Defense Media Network

Newest Defense Media Network Promotion

Flying Tiger A-10s Arrive in Estonia

Dozen A-10s, 350 airmen part of Theater Security Package for Operation Atlantic Resolve

 

Twelve A-10 Thunderbolt IIs from the 74th Expeditionary Fighter Squadron, 23rd Fighter Wing “Flying Tigers,” along with 350 supporting airmen, arrived in Amari Air Base, Estonia, Sept. 21, according to an Air Force press release.

“Both the United States Air Force and the Estonian Air Force will gain tremendous benefits. It’s really a synergistic relationship that we gain when we are able to operate out of an airfield in a foreign country with our allies. We will be able to brief, execute, debrief together and learn those lessons and turn around and reapply them the next day.”

The A-10s, pilots, and maintainers, are part of a Theater Security Package deployment out of Moody Air Force Base, Georgia, in support of Operation Atlantic Resolve. Operation Atlantic Resolve continues as a demonstration of U.S. European Command and U.S. Air Forces in Europe’s commitment to the collective security of NATO members and partners. The training involved will enhance interoperability between systems and units.

A-10 taxi Amari AFB

The first of 12 U.S. Air Force A-10C Thunderbolt IIs assigned to the 74th Expeditionary Fighter Squadron lands at Amari Air Base, Estonia Sept. 21, 2015. Approximately 350 airmen and support equipment from the 23rd Wing at Moody Air Force Base, Georgia, will conduct routine flying training and participate in several exercises and training events with NATO allies to strengthen interoperability and demonstrate U.S. commitment to the security and stability of Europe. U.S. Air Force photo by Andrea Jenkins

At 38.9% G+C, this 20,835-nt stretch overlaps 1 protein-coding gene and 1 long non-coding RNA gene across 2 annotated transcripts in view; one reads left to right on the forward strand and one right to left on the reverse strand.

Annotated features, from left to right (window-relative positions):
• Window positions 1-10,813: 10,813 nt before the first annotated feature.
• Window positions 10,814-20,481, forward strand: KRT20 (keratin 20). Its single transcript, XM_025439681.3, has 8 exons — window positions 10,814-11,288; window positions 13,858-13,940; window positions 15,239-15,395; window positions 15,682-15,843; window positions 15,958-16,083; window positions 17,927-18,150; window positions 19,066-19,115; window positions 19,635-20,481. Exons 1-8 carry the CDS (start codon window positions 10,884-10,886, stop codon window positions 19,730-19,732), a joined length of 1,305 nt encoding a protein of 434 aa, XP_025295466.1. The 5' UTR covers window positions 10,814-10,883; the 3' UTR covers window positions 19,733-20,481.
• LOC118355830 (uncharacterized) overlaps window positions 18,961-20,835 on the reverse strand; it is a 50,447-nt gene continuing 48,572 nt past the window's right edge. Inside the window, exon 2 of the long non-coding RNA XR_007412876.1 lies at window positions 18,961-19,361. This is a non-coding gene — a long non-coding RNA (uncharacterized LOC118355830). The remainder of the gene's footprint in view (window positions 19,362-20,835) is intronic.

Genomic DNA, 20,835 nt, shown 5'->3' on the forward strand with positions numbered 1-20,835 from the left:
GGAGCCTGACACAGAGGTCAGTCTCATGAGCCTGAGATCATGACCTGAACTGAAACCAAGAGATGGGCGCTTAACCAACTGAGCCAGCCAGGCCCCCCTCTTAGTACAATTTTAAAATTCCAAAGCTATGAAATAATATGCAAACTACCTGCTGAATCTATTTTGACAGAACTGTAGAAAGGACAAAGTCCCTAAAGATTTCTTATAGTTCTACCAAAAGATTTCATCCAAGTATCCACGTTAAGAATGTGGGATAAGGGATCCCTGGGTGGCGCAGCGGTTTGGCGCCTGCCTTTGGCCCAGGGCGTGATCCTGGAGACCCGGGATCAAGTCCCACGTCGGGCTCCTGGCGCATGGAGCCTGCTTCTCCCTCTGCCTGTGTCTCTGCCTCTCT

“This is a great opportunity for our pilots, maintainers and support airmen,” said U.S. Air Force Lt. Col. Bryan France, 74th EFS commander. “Both the United States Air Force and the Estonian Air Force will gain tremendous benefits. It’s really a synergistic relationship that we gain when we are able to operate out of an airfield in a foreign country with our allies. We will be able to brief, execute, debrief together and learn those lessons and turn around and reapply them the next day.”

“We hope to learn as much as we can,” said Estonian Air Force Lt. Col. Ular Lohmas, Amari Air Base commander. “Amari is a very young air base and [the Americans] bring a lot of experience so we can learn new procedures. I hope they learn a little from us too.”

Commanders, Estonia

Estonian Air Force Lt. Col. Uhal Lohmas, Amari Air Base commander (left), welcomes U.S. Air Force Lt. Col. Bryan France, 74th Expeditionary Fighter Squadron commander, to Estonia at Amari Air Base, Estonia, Sept. 21, 2015. Estonia is the first stop for the 74th EFS, who are deployed as part of a Theater Security Package. U.S. Air Force photo by Andrea Jenkins

The six-month deployment will see the 74th EFS carry out flying training with NATO partners and allies in Eastern Europe as well as participate in several exercises and other training events. While A-10 deployments as part of TSPs are not new, this is the first for the 23rd FW.

“The Flying Tigers have a very rich history of working with coalition partners and nations that dates back to 1941 and we are going to be able to further that heritage here over the next six months. Honestly, I could not be more proud and excited to lead these Flying Tiger airmen during our first TSP deployment,” said France.

A-10s post flight

Maintenance Airmen from the 74th Expeditionary Fighter Squadron do post-flight maintenance on U.S. Air Force A-10C Thunderbolt IIs on the flight line at Amari Air Base, Estonia, Sept. 21, 2015. U.S. Air Force photo by Andrea Jenkins

“The benefits to training with our NATO allies are astronomical,” added France. “It’s a very difficult piece … to be able to communicate effectively with one another on the battlefield and in the battle space, so being here in Eastern Europe to train alongside those military partners will enable us to better operate on the battlefield together. It also allows us to learn from each other which better prepares us to operate together in the future.”